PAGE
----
But it’s the toiletries that are the end point of this narrative. Andrew’s fascination with them has struck me many times as being almost in the realm of addiction. We cannot keep a can of shaving foam safe. EVERY tube of toothpaste ends up squashed out onto the sink and used as a sort of finger-painting exercise on the bathroom sink or mirror or wall – or all three. After numerous near fatal asphyxiation episodes we have had to abandon ever buying anything that comes in aerosol form. Toiletries are a world of irresistible, sensory fun for Andrew.
“You PROMISED us you wouldn’t do this again! You’ve got to try harder about this Andrew!!!”
“But I did try harder! I didn’t do it all afternoon even though I really wanted to. It was only a little while ago that I did it!”
We’ve had to build into our lives an acceptance of the fact that toiletries are a major expense. We can’t keep many things under lock and key because it’s so impractical. Last week I went to our bedroom to find what looked like a scene wherein a small bomb had exploded in a pot of bite and sting ointment – all over my dressing table and its mirror. Let’s just say I didn’t need detectives to work out who was responsible. Resignedly cleaning the awful, clinging, smeary mess up I resolved not to remonstrate with him. Nobody who had the least notion that he was up to no good could leave such an obvious trail.
So, a couple of days later while sitting here at this computer, Andrew arrived in looking for Sudocreme (the ointment in question) for a large spot that had formed in the dead-centre middle of his forehead. A humdinger it was too.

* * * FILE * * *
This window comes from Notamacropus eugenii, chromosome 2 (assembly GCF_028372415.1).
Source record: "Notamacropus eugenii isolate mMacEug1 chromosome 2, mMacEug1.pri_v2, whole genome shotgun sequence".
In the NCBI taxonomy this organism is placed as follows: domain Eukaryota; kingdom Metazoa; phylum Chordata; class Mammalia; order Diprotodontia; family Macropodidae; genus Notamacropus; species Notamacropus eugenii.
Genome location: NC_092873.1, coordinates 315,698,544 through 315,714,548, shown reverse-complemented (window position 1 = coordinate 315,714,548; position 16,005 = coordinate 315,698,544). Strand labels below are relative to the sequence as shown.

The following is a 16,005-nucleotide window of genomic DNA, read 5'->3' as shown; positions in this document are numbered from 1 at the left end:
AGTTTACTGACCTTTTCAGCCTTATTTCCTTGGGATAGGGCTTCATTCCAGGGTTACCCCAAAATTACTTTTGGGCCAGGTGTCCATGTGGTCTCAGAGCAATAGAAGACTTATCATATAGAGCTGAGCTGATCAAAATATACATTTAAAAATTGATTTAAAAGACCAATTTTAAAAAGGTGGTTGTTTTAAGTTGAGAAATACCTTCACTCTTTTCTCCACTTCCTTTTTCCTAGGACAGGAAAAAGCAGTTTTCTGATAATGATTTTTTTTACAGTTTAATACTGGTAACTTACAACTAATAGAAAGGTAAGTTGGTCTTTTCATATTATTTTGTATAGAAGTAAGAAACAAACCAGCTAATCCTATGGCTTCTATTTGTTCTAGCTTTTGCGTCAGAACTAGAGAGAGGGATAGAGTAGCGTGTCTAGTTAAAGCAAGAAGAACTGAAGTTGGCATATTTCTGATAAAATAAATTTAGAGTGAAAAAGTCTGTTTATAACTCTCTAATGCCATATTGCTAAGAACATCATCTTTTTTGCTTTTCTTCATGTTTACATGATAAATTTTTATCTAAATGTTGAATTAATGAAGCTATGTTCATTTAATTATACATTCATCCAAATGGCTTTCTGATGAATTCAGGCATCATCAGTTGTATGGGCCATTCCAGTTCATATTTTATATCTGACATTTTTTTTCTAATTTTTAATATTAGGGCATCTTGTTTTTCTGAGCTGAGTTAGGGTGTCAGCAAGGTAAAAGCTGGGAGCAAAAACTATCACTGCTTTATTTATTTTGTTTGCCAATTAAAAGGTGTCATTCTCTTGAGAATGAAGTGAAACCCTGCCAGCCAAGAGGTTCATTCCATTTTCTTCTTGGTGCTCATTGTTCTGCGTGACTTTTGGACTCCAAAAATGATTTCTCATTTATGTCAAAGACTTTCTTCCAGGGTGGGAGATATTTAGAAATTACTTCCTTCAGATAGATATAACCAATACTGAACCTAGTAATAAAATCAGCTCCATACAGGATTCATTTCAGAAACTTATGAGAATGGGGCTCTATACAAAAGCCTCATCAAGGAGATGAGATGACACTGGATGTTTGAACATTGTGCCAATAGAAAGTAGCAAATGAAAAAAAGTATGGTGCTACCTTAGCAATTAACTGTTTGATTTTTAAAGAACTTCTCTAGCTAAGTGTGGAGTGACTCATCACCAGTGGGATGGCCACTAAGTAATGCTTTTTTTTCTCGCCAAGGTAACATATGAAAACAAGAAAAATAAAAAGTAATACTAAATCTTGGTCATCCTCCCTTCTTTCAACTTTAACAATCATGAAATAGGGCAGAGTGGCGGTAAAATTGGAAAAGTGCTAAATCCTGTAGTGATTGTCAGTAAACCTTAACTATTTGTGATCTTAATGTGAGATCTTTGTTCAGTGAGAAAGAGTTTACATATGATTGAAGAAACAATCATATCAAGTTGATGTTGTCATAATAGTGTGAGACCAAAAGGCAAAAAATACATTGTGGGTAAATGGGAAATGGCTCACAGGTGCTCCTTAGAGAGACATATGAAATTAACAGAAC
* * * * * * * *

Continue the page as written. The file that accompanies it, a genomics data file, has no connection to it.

“Well Andrew, I think you know what happened to the Sudocreme?”
“You said it was cream so I put my finger in it to stir it around but it wasn’t like stirring cream, it was very thick and it covered up my whole finger – in fact there was way too much of it for just one finger – in fact it covered up my whole two hands. It was very hard to wipe it off – nothing worked. I had to get a towel out in the end. But then I wondered if you might be cross about all that Mum. ”
“Andrew, please, please will you leave the toiletries alone in future? Once and for all? It’s an awful nuisance when you do this kind of thing, you know.”
“I always say yes when you ask me that and I mean it but I don’t know what it is. I stop and stop and stop and then I just have to do it for some reason. I guess it’s the other part of me that does it.”
thanks for sharing my son also has autism. he also likes to joke but does lie, and i can tell from his voice usually. he doesn’t understand the social consequences of lying, so he’s ashamed because he does perceive we don’t like it. he can’t help it but he’s improving anyway.
he isn’t a toiletries fan (i wish hygiene were in his vocabulary) but he also has a similar fantasy story line going, complete with characters, weapons, and music as he plays. the constant challenge of staying creative as his parent is my biggest job, and greatest joy.
you’re a great mum, he is lucky to have you!
Thank you Tim and Angela – ‘Andrew’ is an amazing instructor 🙂 – full of wisdom.
This is wonderful. I can sure relate to Andrew’s “other part of me”. Priceless.
Wonderful to read this…(you make reading easy by the way, for me, a not so good reader)
I can see why you are so proud of your son
Thank you for sharing this with me (us)